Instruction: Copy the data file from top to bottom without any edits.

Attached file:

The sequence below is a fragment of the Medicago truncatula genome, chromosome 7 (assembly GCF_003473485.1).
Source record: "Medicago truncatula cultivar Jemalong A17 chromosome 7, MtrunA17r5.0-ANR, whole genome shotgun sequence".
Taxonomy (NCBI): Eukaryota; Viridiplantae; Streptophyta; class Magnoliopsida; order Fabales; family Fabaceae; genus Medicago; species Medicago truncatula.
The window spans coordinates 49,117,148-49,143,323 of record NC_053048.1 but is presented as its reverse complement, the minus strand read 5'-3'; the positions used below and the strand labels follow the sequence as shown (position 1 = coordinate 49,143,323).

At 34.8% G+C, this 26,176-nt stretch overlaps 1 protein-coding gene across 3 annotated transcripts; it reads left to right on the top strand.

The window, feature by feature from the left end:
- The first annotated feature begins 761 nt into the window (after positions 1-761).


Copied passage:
The sequence below is a fragment of the Medicago truncatula genome, chromosome 7 (assembly GCF_003473485.1).
Source record: "Medicago truncatula cultivar Jemalong A17 chromosome 7, MtrunA17r5.0-ANR, whole genome shotgun sequence".
Taxonomy (NCBI): Eukaryota; Viridiplantae; Streptophyta; class Magnoliopsida; order Fabales; family Fabaceae; genus Medicago; species Medicago truncatula.
The window spans coordinates 49,117,148-49,143,323 of record NC_053048.1 but is presented as its reverse complement, the minus strand read 5'-3'; the positions used below and the strand labels follow the sequence as shown (position 1 = coordinate 49,143,323).

At 34.8% G+C, this 26,176-nt stretch overlaps 1 protein-coding gene across 3 annotated transcripts; it reads left to right on the top strand.

The window, feature by feature from the left end:
- The first annotated feature begins 761 nt into the window (after positions 1-761).